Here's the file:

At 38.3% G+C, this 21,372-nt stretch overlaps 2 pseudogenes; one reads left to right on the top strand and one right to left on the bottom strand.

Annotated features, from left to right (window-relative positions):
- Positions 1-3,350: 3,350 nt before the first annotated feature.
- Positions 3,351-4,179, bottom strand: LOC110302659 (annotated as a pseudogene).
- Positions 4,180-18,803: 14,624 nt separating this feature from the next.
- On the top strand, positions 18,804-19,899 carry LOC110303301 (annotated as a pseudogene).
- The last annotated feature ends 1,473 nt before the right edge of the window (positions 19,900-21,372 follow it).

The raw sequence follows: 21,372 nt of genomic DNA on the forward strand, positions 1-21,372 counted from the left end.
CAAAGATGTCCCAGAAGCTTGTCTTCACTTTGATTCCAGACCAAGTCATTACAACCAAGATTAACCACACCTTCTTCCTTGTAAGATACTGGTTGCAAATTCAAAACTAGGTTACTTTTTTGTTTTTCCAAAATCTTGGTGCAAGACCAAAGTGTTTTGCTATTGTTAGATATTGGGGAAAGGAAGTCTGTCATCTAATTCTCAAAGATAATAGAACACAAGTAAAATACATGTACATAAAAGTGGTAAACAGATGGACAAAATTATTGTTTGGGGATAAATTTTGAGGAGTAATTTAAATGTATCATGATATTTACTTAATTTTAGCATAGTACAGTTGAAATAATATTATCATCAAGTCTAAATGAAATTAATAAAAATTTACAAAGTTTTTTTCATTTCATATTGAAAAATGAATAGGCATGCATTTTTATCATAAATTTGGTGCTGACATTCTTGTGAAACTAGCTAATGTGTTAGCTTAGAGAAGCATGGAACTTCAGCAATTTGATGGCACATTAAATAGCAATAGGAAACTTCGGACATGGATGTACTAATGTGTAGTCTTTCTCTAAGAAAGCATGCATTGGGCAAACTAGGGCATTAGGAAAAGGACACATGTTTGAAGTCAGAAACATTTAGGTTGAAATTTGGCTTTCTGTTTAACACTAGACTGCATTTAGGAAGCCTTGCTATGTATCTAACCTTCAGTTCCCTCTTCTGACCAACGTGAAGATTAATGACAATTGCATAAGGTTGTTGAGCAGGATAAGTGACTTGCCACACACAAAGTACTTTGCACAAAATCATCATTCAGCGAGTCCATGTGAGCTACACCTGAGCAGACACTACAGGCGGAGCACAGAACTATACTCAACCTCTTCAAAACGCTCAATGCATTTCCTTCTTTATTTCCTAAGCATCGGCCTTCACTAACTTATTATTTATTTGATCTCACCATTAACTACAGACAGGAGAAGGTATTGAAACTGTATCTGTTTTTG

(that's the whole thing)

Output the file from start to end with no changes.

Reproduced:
At 38.3% G+C, this 21,372-nt stretch overlaps 2 pseudogenes; one reads left to right on the top strand and one right to left on the bottom strand.

Annotated features, from left to right (window-relative positions):
- Positions 1-3,350: 3,350 nt before the first annotated feature.
- Positions 3,351-4,179, bottom strand: LOC110302659 (annotated as a pseudogene).
- Positions 4,180-18,803: 14,624 nt separating this feature from the next.
- On the top strand, positions 18,804-19,899 carry LOC110303301 (annotated as a pseudogene).
- The last annotated feature ends 1,473 nt before the right edge of the window (positions 19,900-21,372 follow it).

The raw sequence follows: 21,372 nt of genomic DNA on the forward strand, positions 1-21,372 counted from the left end.
CAAAGATGTCCCAGAAGCTTGTCTTCACTTTGATTCCAGACCAAGTCATTACAACCAAGATTAACCACACCTTCTTCCTTGTAAGATACTGGTTGCAAATTCAAAACTAGGTTACTTTTTTGTTTTTCCAAAATCTTGGTGCAAGACCAAAGTGTTTTGCTATTGTTAGATATTGGGGAAAGGAAGTCTGTCATCTAATTCTCAAAGATAATAGAACACAAGTAAAATACATGTACATAAAAGTGGTAAACAGATGGACAAAATTATTGTTTGGGGATAAATTTTGAGGAGTAATTTAAATGTATCATGATATTTACTTAATTTTAGCATAGTACAGTTGAAATAATATTATCATCAAGTCTAAATGAAATTAATAAAAATTTACAAAGTTTTTTTCATTTCATATTGAAAAATGAATAGGCATGCATTTTTATCATAAATTTGGTGCTGACATTCTTGTGAAACTAGCTAATGTGTTAGCTTAGAGAAGCATGGAACTTCAGCAATTTGATGGCACATTAAATAGCAATAGGAAACTTCGGACATGGATGTACTAATGTGTAGTCTTTCTCTAAGAAAGCATGCATTGGGCAAACTAGGGCATTAGGAAAAGGACACATGTTTGAAGTCAGAAACATTTAGGTTGAAATTTGGCTTTCTGTTTAACACTAGACTGCATTTAGGAAGCCTTGCTATGTATCTAACCTTCAGTTCCCTCTTCTGACCAACGTGAAGATTAATGACAATTGCATAAGGTTGTTGAGCAGGATAAGTGACTTGCCACACACAAAGTACTTTGCACAAAATCATCATTCAGCGAGTCCATGTGAGCTACACCTGAGCAGACACTACAGGCGGAGCACAGAACTATACTCAACCTCTTCAAAACGCTCAATGCATTTCCTTCTTTATTTCCTAAGCATCGGCCTTCACTAACTTATTATTTATTTGATCTCACCATTAACTACAGACAGGAGAAGGTATTGAAACTGTATCTGTTTTTG